Admissions Open

Toll Free : 1800 2740 240

The objective of this paper is to establish the significance of the mycoremediation of contaminants such as Cd2+ to achieve sustainable and eco-friendly remediation methods. Industries such as electroplating, paint, leather tanning, etc. release an enormous amount of Cd2+ in wastewater, which can drastically affect our flora and fauna. Herein, we report on the in vitro bioadsorption of Cd2+ ions using fungal isolates obtained from different contaminated industrial sites. The detailed studies revealed that two fungal species, i.e., Trichoderma fasciculatum and Trichoderma longibrachiatum, were found to be most effective against the removal of Cd2+ when screened for Cd2+ tolerance on potato dextrose agar (PDA) in different concentrations. Detailed adsorption studies were conducted by exploring various experimental factors such as incubation time, temperature, pH, inoculum size, and Cd2+ salt concentrations. Based on optimum experimental conditions, T. fasciculatum exhibited approximately 67.10% removal, while T. longibrachiatum shows 76.25% removal of Cd2+ions at pH 5.0, 120 h incubation time, at 30°C. The inoculum sizes for T. fasciculatum and T. longibrachiatum were 2.5% and 2.0%, respectively. Finally, the morphological changes due to Cd2+ accumulation were examined using scanning electron microscopy (SEM). Further, Fourier transform infrared spectroscopy (FTIR) spectroscopy reveals the presence of various functional groups (-CH, –C=O, NH and –OH), which seem to be responsible for the efficient binding of Cd2+ ions over the fungal surfaces.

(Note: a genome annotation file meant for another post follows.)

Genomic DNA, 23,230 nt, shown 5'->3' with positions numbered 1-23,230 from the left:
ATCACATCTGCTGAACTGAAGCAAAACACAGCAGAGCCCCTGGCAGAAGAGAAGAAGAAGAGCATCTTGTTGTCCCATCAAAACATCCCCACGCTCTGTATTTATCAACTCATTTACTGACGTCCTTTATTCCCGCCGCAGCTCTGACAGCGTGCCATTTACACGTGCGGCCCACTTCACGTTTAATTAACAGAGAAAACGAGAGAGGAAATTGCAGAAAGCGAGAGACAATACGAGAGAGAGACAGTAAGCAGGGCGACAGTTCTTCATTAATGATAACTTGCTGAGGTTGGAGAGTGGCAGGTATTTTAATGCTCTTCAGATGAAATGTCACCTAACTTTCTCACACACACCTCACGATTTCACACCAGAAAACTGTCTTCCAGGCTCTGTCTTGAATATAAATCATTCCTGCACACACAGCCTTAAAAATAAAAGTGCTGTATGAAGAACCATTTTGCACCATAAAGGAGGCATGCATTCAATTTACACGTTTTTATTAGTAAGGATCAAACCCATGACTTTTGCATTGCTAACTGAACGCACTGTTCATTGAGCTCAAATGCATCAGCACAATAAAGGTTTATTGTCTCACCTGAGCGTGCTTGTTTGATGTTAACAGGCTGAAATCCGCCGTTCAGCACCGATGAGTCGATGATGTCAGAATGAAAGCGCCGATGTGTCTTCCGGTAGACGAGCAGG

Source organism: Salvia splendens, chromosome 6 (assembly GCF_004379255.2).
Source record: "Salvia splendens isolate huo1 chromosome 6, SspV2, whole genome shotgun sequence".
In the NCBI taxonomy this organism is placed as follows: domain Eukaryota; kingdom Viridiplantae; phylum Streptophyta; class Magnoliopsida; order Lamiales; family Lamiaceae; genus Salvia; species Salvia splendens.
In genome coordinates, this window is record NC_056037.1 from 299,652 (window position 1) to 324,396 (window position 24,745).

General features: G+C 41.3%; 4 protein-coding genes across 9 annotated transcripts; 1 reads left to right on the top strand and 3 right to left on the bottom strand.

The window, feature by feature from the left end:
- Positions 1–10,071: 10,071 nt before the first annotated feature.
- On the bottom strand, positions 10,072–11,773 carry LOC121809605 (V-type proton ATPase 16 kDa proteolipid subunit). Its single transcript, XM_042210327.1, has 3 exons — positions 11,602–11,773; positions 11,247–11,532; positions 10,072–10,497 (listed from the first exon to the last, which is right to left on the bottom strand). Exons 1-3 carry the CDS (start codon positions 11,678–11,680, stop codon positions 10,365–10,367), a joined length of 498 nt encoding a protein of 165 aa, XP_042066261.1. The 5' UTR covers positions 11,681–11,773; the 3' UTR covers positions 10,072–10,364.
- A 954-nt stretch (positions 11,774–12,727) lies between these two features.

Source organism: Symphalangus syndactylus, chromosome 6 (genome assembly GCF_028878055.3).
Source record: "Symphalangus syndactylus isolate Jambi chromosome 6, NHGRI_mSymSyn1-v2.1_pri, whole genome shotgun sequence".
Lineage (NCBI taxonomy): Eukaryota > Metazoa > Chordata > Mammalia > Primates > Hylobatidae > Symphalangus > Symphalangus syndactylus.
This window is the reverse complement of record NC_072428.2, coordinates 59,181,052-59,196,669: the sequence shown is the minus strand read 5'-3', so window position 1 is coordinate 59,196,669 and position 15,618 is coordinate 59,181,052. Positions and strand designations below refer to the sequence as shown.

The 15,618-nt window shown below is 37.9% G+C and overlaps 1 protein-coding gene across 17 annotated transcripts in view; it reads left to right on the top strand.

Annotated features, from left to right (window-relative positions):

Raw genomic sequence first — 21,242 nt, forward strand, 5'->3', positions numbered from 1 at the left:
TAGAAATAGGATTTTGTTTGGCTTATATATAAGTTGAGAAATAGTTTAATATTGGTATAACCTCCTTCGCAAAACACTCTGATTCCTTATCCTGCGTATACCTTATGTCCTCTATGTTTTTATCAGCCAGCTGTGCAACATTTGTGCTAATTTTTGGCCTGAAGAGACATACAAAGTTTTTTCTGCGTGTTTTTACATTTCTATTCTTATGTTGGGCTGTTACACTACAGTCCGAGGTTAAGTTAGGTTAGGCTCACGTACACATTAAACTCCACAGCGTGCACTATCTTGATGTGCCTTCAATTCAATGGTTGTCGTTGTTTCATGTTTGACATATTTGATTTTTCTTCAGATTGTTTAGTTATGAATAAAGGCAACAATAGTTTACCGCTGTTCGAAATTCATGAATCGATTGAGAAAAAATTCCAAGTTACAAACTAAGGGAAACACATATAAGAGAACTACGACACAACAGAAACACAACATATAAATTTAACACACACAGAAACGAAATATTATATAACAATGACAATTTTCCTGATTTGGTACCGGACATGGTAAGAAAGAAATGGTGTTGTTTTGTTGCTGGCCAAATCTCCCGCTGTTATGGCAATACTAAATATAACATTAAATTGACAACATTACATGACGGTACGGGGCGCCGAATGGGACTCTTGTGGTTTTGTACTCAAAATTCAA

Admission Enquiry 2020

Skip to content Skip to content